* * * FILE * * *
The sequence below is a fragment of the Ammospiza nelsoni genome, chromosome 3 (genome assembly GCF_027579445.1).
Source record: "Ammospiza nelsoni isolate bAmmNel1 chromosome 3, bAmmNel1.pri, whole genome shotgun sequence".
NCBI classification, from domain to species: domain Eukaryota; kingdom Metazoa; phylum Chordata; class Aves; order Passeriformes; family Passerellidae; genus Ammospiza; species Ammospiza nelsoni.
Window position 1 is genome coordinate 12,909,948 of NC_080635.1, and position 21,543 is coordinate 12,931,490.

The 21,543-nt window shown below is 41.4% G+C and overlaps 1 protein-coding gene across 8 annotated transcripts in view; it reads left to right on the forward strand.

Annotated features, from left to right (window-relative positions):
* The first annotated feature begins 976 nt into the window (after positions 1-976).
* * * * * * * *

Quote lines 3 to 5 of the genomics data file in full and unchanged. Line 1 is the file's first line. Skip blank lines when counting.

NCBI classification, from domain to species: domain Eukaryota; kingdom Metazoa; phylum Chordata; class Aves; order Passeriformes; family Passerellidae; genus Ammospiza; species Ammospiza nelsoni.
Window position 1 is genome coordinate 12,909,948 of NC_080635.1, and position 21,543 is coordinate 12,931,490.

The 21,543-nt window shown below is 41.4% G+C and overlaps 1 protein-coding gene across 8 annotated transcripts in view; it reads left to right on the forward strand.